“Butterflies Are Free” tells of young Don Baker, blind since birth, and the hero of his mother’s children’s book series,”Donnie Dark.” His over-protective mother follows his every move. Don finally decides to take his own apartment in Manhattan and pursue his songwriting ambitions. When Mother meets his kooky neighbor, sexy actress Jill, Mrs. Baker’s controlling instincts go into overdrive with hilariously touching results.
Author: Leonard Gershe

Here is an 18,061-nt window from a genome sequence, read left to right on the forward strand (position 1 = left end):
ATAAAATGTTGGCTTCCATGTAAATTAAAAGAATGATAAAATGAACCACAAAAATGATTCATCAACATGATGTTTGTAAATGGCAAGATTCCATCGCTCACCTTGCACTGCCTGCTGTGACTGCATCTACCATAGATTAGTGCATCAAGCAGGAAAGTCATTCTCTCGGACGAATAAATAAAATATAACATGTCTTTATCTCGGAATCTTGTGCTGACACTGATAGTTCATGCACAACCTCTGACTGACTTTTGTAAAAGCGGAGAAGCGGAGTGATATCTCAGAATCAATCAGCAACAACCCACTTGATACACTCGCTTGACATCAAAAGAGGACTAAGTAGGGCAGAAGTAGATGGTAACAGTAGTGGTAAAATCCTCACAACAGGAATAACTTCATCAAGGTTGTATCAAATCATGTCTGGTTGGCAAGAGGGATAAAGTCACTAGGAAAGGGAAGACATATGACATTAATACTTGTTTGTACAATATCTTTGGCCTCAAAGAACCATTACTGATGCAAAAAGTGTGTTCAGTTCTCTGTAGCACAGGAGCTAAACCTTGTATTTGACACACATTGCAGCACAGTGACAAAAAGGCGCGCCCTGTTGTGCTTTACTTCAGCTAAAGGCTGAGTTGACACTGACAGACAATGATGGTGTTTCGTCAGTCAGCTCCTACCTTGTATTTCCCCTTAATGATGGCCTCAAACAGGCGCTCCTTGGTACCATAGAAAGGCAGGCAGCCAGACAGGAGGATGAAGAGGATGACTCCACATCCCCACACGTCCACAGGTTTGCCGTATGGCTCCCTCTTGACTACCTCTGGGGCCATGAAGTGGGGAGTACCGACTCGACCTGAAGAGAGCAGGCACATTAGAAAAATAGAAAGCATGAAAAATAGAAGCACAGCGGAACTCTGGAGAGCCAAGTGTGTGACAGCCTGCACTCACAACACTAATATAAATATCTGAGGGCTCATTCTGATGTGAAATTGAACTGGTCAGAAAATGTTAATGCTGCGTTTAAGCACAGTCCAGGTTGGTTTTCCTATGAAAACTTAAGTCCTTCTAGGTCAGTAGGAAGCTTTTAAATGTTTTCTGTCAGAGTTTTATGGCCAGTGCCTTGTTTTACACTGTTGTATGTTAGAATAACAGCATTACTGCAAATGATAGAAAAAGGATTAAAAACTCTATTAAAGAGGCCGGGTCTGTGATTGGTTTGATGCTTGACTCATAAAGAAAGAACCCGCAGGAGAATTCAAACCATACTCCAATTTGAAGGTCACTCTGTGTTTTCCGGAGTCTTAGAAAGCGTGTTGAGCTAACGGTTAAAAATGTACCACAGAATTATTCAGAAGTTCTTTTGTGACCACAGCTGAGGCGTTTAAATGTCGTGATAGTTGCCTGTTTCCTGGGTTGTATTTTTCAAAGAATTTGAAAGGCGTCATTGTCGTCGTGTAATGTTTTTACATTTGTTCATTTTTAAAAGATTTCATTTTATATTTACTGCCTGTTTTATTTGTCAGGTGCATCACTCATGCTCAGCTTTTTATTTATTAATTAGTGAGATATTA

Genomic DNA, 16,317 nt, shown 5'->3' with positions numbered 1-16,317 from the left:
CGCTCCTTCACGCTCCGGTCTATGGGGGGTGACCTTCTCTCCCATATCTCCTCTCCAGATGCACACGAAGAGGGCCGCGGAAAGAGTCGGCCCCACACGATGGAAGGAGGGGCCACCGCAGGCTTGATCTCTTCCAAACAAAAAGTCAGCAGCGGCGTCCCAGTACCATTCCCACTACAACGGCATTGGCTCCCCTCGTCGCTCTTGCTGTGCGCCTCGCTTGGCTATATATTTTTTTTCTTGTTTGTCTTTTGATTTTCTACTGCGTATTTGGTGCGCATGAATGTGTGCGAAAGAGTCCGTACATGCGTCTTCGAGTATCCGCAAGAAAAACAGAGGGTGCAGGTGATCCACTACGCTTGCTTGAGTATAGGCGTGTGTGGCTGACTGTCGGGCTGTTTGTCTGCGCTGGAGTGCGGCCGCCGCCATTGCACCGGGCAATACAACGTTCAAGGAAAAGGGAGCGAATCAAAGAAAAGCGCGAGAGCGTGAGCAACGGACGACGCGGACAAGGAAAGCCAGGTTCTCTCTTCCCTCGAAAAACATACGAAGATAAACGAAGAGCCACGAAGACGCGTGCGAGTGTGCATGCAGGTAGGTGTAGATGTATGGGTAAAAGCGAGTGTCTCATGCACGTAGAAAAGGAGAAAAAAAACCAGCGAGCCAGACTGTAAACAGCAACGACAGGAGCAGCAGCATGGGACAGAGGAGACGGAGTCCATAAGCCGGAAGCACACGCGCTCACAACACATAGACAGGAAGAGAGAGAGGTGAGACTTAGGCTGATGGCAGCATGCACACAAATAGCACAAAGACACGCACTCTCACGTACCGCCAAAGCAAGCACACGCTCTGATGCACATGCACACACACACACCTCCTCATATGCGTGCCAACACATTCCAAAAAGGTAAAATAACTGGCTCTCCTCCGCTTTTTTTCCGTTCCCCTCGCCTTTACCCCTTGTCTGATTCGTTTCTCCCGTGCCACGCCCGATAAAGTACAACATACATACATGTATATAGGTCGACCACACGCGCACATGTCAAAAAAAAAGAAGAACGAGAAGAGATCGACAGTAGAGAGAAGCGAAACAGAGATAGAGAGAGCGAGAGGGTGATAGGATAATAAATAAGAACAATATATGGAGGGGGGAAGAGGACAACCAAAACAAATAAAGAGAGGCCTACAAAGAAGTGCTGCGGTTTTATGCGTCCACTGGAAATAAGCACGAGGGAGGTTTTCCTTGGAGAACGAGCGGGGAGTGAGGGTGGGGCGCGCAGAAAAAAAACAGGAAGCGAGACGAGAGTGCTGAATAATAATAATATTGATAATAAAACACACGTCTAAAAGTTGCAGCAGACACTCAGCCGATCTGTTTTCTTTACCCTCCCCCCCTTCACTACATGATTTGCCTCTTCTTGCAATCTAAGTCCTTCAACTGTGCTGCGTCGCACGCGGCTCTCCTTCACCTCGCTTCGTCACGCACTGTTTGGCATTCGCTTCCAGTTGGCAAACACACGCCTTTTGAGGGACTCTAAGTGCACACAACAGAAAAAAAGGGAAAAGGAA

The opening night of “Butterflies Are Free” saw the return of the opening night reception. This reception was designed to show off the new renovations completed over the summer. The former dressing room, today’s green room, was renamed “The Dick Brown Room,” in honor of the late Forrest “Dick” Brown. Dick had been a long time board member, designer, actor, director, and teacher for the Community Players. Mr. Brown had passed away in January of 1972, shortly after directing “Wait Until Dark.” This event marked the first time that a area of the theater had been named for someone associated with the Community Players. A photo article appeared in The Pantagraph showing President Holloway visiting with Mrs. Betty Ann Brown, wife of the late Mr. Brown. By the opening of “Butterflies Are Free,” it had been announced that 1,811 season tickets and single admission tickets totaling $1,008.00 had been sold. The reviewer had high praise for the quality of the cast of four actors. The praise for the first-timers was exceptional and encouraged patrons to be sure and see this production.